The first act of the day was a highly unusual instrumental trio called Big Lazy.

Entertainment for the day began with a performance by a band called Big Lazy. In keeping with the Gretsch Day’s nickname—“Twang-O-Rama”—this Brooklyn-based trio certainly looked like a rockabilly band. For one thing, guitarist Stephen Ulrich (who said he had grown up “in the shadow of the Gretsch factory”) was using a classic 1955 Duo Jet with a decidedly twangy character. But they quickly proved to be something totally different. Their all-instrumental set featured an eclectic mix of movie themes (including “Mission Impossible” in 5/4), middle-eastern melodies, and even an atmospheric rendition of The Beatles’ “Girl.”

State senator Marty Golden (right) congratulated Fred and Dinah Gretsch, then presented a plaque to Rocky Schiano saluting his efforts to promote music-making among young people.

Rocky Schiano returned to the stage to introduce New York state senator Marty Golden, and to bring Fred and Dinah Gretsch back up as well. Golden then congratulated Fred and Dinah on the Gretsch Company’s long history—especially its connection to Brooklyn. He then presented a plaque to Rocky Schiano saluting his efforts to encourage young people to play music.

Off The Roof is a Brooklyn-based punk-infused contemporary rock band.

The “local Brooklyn” theme continued with the next band on the bill, who were introduced by legendary custom-pickup designer Tom “TV” Jones. Called Off The Roof, this young trio featured Rocky Schiano’s 20-year-old daughter Kristina on drums. (Gretsch drums, naturally.) They offered an energetic set of punk-infused contemporary rock that wowed the audience.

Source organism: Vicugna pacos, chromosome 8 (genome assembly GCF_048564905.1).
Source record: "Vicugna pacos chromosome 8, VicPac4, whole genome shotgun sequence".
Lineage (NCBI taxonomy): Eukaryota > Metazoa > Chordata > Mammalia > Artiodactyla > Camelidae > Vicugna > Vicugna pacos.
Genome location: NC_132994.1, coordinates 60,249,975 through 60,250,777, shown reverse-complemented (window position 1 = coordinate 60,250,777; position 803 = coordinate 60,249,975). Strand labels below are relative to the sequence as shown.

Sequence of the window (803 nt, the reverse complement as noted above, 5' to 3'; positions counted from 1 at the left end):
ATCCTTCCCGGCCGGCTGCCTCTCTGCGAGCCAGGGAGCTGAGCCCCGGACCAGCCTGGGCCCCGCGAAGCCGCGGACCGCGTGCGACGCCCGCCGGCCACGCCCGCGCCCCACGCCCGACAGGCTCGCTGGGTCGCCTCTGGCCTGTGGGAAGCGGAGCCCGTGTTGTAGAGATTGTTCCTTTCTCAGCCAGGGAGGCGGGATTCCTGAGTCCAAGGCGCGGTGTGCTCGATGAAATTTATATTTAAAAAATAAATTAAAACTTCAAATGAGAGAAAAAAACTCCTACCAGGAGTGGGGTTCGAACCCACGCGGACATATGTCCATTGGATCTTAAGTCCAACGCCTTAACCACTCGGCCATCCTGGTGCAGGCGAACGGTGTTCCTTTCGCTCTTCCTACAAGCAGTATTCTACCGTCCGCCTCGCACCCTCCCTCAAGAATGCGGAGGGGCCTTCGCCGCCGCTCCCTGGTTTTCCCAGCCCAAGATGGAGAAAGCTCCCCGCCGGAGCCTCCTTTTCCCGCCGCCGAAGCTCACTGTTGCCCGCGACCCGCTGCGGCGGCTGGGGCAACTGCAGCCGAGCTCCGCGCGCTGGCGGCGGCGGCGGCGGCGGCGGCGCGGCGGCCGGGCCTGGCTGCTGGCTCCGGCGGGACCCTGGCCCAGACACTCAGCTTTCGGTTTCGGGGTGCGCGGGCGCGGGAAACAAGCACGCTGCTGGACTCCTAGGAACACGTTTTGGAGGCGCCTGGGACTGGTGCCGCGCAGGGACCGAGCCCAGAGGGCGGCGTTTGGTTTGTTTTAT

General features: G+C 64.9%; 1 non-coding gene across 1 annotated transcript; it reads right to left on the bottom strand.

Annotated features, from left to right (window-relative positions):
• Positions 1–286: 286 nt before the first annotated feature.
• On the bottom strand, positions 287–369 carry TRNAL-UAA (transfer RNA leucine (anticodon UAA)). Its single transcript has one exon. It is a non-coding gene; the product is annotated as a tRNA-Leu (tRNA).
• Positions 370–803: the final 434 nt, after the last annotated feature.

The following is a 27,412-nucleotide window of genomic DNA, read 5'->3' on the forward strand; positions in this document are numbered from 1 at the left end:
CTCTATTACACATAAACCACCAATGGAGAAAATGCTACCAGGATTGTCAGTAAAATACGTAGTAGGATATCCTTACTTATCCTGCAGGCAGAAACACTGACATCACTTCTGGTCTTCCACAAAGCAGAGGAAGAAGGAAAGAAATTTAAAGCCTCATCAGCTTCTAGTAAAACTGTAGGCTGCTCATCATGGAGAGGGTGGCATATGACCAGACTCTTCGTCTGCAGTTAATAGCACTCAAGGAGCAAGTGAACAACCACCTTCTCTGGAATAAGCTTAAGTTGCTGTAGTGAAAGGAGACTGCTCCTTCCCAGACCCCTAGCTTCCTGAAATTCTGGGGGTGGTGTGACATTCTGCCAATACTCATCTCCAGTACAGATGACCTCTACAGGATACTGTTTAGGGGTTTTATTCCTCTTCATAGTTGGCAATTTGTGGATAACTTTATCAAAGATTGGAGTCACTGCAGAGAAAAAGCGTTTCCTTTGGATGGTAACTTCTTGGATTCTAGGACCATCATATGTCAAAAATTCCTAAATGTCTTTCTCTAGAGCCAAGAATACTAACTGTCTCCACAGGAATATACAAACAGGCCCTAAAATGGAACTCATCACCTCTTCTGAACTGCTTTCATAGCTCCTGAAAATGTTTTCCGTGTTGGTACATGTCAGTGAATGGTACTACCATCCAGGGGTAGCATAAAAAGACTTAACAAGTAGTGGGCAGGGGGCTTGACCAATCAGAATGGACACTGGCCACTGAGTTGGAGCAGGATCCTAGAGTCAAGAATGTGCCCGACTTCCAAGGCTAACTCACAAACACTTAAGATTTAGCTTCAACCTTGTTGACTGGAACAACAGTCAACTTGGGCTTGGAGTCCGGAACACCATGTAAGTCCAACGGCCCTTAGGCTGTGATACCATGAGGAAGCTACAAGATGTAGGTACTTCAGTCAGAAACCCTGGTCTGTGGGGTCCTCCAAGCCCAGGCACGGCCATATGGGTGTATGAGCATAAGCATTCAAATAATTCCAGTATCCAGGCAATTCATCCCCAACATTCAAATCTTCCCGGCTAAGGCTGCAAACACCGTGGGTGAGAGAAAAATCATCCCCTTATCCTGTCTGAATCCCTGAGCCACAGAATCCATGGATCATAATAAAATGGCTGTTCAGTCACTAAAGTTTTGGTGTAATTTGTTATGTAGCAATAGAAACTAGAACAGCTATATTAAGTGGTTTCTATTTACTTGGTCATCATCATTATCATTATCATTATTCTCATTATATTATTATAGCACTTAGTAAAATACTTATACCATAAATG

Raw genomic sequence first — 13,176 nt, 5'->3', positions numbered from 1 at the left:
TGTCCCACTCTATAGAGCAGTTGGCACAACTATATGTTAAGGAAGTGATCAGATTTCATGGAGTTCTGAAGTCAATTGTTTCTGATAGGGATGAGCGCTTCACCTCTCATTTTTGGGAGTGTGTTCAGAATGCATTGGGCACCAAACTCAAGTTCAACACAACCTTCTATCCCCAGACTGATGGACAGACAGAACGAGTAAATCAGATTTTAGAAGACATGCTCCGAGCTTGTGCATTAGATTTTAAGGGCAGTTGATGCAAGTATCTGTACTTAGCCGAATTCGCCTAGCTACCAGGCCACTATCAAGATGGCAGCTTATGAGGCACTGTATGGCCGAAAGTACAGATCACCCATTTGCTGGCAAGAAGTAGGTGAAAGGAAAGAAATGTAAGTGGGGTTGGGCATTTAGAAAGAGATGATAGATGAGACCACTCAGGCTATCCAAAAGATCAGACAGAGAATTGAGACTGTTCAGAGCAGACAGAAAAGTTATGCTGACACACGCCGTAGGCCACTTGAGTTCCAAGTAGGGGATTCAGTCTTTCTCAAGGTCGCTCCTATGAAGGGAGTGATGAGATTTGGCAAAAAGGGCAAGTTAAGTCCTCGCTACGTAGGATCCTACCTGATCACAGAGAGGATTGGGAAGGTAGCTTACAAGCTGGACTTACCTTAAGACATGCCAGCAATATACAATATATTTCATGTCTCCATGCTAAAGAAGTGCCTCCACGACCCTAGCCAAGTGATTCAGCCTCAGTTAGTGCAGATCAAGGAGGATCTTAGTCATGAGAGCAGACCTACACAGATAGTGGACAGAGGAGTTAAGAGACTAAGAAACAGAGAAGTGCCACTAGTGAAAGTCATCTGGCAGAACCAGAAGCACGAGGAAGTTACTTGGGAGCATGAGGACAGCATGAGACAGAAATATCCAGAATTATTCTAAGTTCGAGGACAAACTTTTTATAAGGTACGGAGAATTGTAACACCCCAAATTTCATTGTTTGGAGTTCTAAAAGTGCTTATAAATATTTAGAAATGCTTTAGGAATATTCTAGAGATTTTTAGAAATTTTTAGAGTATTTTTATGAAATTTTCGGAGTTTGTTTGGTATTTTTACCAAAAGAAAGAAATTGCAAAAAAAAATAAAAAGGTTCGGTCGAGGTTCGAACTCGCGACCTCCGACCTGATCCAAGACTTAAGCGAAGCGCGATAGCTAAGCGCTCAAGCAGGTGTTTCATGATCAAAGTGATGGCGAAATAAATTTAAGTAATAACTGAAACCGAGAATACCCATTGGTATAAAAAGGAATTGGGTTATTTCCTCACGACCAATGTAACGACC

Rocky Schiano was obviously emotional when introducing the next artist—who, he said, “Inspired me to go out and play live.” That artist was John “The Cat” Gatto, former lead guitarist for New York-area rock legends The Good Rats.

John’s blazing guitar solos were a high point of the group’s performance.

John’s blazing guitar solos were a high point of the group’s performance.

Playing with the support of a very talented Good Rats tribute band from New Jersey, “The Cat” reprised several of the songs made famous by the Rats during their heyday in the 1970s. His guitar solos were a highlight of the set. Then, in a surprise closer, the band finished with a rousing rendition of The Monkee’s “Pleasant Valley Sunday.”

While all this great music was going on, Fred Gretsch was spending most of his time behind the Street Sounds sales counter, where he chatted with fans, posed for pictures, and signed autographs. Quite a few of those were on the backs of Gretsch guitars that were either brought just for the occasion, or purchased in the store that day.

Throughout the day Gretsch Guitars national sales manager Joe Carducci presided over the giveaway of valuable door prizes. These included Gretsch T-shirts and tote bags, as well as ukuleles and guitars. Lots of event attendees went home with smiles on their faces and goodies under their arms.

Todd performed with the able accompaniment of bassist Mike Moody.

For the next artist, Joe Carducci invited Dinah Gretsch up to handle the introduction. Dinah, in turn, enthusiastically cited that artist’s credits, which include six Grammy nominations and a Guinness World Record as “the fastest banjo player on the planet.” This was Todd “Banjo Man” Taylor, who—accompanied by the talented Mike Moody on bass—proceeded to demonstrate why he holds that title. The soft-spoken southern gentleman more than lived up to his reputation as a speed demon—although at one point he modestly told the audience “I do play slow…sometimes.”